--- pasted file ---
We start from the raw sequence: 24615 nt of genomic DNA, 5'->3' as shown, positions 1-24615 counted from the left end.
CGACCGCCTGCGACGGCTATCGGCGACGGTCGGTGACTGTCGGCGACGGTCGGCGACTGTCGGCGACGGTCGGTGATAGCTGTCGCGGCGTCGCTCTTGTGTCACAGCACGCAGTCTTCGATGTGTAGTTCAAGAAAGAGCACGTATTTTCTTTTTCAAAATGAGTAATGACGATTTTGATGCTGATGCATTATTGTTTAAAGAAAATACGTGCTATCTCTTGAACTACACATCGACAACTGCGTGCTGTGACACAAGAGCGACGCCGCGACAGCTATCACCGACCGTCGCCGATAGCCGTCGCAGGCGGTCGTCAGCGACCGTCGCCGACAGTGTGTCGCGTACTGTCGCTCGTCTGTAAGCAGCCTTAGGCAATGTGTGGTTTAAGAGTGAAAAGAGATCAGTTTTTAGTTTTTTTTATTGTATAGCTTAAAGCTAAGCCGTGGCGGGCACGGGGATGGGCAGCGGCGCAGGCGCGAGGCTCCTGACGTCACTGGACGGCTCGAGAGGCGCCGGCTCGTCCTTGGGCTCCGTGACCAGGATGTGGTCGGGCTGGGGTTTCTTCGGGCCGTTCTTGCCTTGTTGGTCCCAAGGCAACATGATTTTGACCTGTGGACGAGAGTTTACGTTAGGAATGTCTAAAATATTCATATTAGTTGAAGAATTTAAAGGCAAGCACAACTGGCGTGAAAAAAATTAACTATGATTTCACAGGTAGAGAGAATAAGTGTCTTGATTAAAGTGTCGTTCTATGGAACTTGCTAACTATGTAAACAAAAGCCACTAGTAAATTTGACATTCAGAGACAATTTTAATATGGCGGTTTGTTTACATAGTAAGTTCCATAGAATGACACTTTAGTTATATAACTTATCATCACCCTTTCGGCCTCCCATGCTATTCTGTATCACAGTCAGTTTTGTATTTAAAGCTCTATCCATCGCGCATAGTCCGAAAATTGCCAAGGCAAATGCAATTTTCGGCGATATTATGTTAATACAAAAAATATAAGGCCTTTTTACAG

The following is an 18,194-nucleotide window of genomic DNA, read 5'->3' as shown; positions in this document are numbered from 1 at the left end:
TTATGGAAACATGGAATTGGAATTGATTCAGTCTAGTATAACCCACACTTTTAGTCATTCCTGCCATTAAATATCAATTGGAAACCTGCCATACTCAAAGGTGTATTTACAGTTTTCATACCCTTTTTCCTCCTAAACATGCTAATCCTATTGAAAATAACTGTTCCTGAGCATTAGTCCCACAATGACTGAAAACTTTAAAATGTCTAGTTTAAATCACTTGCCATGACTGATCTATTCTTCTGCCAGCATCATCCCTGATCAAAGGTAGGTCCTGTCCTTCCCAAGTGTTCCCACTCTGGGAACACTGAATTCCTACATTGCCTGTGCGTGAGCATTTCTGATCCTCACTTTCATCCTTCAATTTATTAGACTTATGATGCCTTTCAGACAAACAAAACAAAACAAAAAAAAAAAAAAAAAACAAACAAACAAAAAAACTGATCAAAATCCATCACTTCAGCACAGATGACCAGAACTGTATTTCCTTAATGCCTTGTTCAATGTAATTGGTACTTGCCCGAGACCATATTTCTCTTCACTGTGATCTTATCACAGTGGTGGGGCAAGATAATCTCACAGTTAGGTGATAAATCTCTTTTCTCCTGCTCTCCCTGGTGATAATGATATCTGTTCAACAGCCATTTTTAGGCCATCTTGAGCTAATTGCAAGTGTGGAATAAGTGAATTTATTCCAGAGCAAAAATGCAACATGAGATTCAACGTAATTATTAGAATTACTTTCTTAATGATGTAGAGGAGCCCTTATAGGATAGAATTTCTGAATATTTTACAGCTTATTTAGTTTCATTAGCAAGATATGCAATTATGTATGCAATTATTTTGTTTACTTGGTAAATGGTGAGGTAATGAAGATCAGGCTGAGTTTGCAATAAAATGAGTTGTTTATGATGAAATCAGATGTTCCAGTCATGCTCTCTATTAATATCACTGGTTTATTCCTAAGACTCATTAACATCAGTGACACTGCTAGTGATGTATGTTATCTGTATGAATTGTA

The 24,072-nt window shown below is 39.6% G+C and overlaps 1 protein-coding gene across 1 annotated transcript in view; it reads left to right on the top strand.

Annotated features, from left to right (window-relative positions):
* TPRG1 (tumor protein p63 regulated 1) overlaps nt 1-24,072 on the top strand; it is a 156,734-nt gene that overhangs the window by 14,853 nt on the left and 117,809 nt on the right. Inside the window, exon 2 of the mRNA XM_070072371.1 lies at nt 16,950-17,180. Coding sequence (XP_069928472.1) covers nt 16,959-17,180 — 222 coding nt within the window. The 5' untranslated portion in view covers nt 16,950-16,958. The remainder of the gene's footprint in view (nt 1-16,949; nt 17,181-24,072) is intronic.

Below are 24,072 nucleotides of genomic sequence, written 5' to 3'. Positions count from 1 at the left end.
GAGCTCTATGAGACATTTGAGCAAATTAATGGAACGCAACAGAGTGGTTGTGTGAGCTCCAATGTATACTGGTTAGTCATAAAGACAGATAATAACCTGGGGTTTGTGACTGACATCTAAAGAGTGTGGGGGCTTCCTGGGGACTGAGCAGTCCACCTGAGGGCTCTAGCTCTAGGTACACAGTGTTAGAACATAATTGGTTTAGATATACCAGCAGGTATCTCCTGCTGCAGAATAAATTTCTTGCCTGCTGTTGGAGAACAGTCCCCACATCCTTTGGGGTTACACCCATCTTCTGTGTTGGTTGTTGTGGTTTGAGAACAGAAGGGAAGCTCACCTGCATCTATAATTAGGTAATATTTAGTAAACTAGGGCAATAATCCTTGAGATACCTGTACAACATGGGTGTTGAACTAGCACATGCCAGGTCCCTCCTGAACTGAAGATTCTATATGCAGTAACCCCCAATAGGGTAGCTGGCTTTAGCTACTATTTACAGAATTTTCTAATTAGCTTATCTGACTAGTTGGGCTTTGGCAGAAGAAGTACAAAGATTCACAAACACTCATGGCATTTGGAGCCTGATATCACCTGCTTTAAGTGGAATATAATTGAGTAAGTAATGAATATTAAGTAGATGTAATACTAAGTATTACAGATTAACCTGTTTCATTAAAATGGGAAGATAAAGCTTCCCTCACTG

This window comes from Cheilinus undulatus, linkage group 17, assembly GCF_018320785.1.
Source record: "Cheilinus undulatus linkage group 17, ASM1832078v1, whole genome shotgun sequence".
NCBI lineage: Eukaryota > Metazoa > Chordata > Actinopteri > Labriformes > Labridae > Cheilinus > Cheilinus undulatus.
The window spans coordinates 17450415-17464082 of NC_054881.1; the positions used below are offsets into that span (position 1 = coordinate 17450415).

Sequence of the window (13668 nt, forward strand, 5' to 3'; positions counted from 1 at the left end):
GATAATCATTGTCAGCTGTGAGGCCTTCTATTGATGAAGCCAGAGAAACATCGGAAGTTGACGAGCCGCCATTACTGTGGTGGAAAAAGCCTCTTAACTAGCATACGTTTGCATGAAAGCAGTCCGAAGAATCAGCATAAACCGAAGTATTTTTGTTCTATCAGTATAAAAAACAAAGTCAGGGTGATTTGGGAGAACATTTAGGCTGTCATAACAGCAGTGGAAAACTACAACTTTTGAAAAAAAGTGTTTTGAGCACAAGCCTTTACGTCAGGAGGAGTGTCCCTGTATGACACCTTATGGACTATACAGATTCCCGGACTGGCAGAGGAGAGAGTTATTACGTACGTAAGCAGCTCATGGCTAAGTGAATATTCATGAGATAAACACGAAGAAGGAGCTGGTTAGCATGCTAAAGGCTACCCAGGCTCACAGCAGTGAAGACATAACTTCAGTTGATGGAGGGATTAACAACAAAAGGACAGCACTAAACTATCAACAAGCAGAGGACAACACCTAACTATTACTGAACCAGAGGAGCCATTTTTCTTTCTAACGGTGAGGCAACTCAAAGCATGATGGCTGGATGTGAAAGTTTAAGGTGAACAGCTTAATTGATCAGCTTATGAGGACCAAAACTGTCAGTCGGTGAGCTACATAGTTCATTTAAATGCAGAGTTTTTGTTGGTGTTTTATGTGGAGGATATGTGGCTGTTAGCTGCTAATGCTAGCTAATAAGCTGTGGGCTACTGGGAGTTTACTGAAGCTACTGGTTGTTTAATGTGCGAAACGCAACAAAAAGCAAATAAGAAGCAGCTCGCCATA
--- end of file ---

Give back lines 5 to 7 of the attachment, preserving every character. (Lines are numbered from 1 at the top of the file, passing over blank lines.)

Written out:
The 24,072-nt window shown below is 39.6% G+C and overlaps 1 protein-coding gene across 1 annotated transcript in view; it reads left to right on the top strand.

Annotated features, from left to right (window-relative positions):
* TPRG1 (tumor protein p63 regulated 1) overlaps nt 1-24,072 on the top strand; it is a 156,734-nt gene that overhangs the window by 14,853 nt on the left and 117,809 nt on the right. Inside the window, exon 2 of the mRNA XM_070072371.1 lies at nt 16,950-17,180. Coding sequence (XP_069928472.1) covers nt 16,959-17,180 — 222 coding nt within the window. The 5' untranslated portion in view covers nt 16,950-16,958. The remainder of the gene's footprint in view (nt 1-16,949; nt 17,181-24,072) is intronic.